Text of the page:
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Husband, father, grandfather, friend...a few of the roles acquired in 61 years of living.  I keep an upbeat attitude, loving humor and the singular freedom of a perfect laugh.  I don't let curmudgeons ruin my day; that only gives them power over me.  Having experienced death once, I no longer fear it, although I am still frightened by the process of dying.  I love to write because it allows me the freedom to vent those complex feelings that bounce restlessly off the walls of my mind; and express the beauty that can only be found within the human heart.

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Monday, March 08, 2010

"Back in the Saddle Again..." Getting the Motorcycle (and the Rider) Ready*


YEEEEEEEEE HAWWWWWWW!!!!!!
(Deals Gap Photo by Darryl Cannon, Powerhead Productions)

*Johnstown, PA Tribune-Democrat, March 24, 2010
as "Yee Haw, It's Springtime and a Man's Fancy Turns to Motorcycles"

Copyright © 2010 by Ralph Couey

Ahhh! Sunshine, warm days, soft breezes, clear roads…all welcome signs that winter is finally behind us and another motorcycle riding season beckons.

Most of us have watched our bikes sit idle in the garage since October or November. It’s likely that the engine hasn’t been started but once or twice, if at all, during that time frame. Before you give in to Spring’s seductive caress, there are some things that you should do first.

Clean it up good. Not only will it look better, but getting the winter’s accumulation of dust and…whatever…off the machine will make it far easier to spot any problems.

Charge the battery. And if your battery is more than three years old, replace it. While original batteries may last five or six years, most mechanics recommend replacing aftermarket units after three years, regardless of how good they may seem to be. Unlike a car, battery failure will kill an engine, even in mid-ride. This has happened to me twice (yeah, I’m a slow learner), both times far from civilization.

Change the fluids. Oil changes are no brainers, but don’t forget the other fluids, such as brake, clutch, any other hydraulic fluid, as well as radiator and final drive, if applicable. Most bike manufacturers recommend this be done every two years or 20,000 miles. If you decide to do this yourself, make sure you bleed the air completely out of those systems, especially the brakes. Air in the lines will keep your brakes from operating. Not a good thing to happen when you’re approaching a stop sign.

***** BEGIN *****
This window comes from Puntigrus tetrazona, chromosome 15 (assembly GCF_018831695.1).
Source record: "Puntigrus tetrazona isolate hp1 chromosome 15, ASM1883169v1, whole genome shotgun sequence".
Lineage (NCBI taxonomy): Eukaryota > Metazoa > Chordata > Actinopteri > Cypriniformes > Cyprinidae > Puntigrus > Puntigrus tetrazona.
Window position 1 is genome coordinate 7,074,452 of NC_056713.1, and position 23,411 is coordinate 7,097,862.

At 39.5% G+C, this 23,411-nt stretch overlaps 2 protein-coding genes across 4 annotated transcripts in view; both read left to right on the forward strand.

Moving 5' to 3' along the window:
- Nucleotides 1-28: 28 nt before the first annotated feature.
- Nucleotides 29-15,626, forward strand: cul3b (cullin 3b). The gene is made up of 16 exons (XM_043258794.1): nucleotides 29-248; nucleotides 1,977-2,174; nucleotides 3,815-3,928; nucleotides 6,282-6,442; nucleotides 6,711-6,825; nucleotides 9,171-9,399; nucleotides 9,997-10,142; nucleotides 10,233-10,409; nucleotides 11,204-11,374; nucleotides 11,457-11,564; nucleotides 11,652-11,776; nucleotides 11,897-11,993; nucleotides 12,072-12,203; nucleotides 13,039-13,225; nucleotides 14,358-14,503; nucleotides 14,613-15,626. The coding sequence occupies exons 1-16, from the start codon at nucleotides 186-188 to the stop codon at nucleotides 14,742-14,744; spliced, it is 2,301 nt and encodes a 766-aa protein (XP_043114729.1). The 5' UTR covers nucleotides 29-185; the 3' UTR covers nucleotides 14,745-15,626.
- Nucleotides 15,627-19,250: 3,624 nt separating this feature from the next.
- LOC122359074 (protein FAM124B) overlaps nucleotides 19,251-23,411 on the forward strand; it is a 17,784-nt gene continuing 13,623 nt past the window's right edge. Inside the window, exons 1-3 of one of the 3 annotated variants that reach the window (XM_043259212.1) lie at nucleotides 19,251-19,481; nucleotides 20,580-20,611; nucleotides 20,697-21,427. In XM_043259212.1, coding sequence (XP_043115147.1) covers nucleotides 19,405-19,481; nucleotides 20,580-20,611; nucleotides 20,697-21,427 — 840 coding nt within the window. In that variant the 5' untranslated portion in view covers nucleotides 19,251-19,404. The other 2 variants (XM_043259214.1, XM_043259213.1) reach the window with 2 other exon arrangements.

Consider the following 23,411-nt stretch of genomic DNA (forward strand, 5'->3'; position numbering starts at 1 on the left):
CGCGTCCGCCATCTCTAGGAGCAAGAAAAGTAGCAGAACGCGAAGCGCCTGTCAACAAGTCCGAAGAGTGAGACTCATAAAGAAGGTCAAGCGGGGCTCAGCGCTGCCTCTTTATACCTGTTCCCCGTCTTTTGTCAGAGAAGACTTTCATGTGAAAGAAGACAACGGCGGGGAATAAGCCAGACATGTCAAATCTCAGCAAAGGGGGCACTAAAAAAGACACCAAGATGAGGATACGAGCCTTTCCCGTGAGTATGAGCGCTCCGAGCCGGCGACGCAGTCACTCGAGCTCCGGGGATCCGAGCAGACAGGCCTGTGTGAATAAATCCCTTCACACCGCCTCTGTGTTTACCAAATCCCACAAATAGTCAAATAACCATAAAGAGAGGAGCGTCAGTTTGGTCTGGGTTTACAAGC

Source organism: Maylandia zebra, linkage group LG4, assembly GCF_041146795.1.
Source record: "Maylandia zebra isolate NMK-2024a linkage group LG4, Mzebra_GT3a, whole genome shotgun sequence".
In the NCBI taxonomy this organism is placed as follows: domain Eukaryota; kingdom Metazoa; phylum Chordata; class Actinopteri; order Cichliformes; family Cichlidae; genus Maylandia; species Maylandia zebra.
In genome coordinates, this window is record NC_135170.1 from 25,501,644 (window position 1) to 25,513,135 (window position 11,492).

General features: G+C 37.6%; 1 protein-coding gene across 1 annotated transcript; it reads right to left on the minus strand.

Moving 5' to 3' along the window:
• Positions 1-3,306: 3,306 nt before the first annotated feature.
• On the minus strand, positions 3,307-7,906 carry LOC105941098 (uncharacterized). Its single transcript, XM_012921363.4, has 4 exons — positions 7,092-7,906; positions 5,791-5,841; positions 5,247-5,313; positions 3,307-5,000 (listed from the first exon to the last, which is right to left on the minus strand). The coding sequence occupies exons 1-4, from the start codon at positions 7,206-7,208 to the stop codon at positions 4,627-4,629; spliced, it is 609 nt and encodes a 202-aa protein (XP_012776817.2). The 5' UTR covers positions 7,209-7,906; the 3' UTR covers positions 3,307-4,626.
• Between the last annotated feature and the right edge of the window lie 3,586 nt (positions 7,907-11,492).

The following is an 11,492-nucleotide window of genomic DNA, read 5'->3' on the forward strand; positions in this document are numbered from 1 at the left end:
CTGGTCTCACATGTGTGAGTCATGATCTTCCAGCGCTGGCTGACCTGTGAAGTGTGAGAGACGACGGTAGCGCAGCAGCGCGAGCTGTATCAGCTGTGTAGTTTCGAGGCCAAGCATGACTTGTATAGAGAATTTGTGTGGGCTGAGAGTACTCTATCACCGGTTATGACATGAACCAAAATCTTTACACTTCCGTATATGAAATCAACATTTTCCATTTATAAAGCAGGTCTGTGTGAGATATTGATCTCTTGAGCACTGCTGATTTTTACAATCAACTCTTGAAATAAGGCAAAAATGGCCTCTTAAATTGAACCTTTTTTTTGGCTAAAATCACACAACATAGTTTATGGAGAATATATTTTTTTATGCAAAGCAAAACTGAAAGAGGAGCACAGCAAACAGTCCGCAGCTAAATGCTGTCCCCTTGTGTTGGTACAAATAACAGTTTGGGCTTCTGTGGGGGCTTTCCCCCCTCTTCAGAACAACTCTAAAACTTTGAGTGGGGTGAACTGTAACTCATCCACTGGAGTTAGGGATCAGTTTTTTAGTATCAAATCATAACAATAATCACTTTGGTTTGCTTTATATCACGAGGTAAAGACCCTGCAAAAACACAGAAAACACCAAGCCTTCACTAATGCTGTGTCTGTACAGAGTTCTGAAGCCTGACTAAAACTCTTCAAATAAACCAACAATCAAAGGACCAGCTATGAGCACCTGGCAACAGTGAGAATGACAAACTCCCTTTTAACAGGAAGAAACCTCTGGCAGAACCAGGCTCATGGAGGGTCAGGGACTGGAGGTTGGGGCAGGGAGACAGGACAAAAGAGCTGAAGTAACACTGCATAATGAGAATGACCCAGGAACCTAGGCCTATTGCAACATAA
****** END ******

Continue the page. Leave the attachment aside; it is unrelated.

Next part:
If your bike is chain-driven, check the chain for condition, lubrication (if required), and proper tension.

Check your tires. Take a good look at the tread. If it looks thin, or completely bald, replace the tire. On a wet road, thin grooves won’t displace the water, and you’ll end up hydroplaning. Make sure your pressure is where it needs to be. The rated pressure for each tire is printed (in very small print) along the inner part, or “bead,” of the tire. Also, if your bike is older, check the tires carefully for any signs of dry-cracking. When a dry-cracked tire goes, it doesn’t deflate. It explodes. Not a desirable outcome, by any measure.

Lights! Check all your bulbs and make sure they’re working. If any of the lenses are cracked, replace them. A cracked lens lets in humidity, and sometimes water, which could cause a bulb to shatter, and possible short out part of your system. Also, get a spare. It never hurts to carry an extra headlamp bulb on the bike.

Check those lines. Exposure to bitter cold can shorten the life of fuel and brake lines. Look them over carefully.

Look at the pipes and boxes. As silly as it sounds, you should take a good look inside your exhaust pipes and air filter boxes. If you didn’t seal those apertures when you put the bike away, then there’s a possibility that a mouse may have taken up residence. Yep. Happened to me. BMW K75RT. Critter raised an entire family in there and fed them by gnawing on the air filter.

Finally, take it slow and easy at first. As much as we’d like to think of ourselves as the second coming of Miguel Duhamel or Valentino Rossi, we’re all going to be rusty after a 4-to-6 month layoff. Allow time for the rust to come off your skills, and those essential safety habits, including your traffic instincts, to return. You don’t want to spend a whole riding season in traction.

Have fun, but do it intelligently, always remembering how mortal we all truly are.
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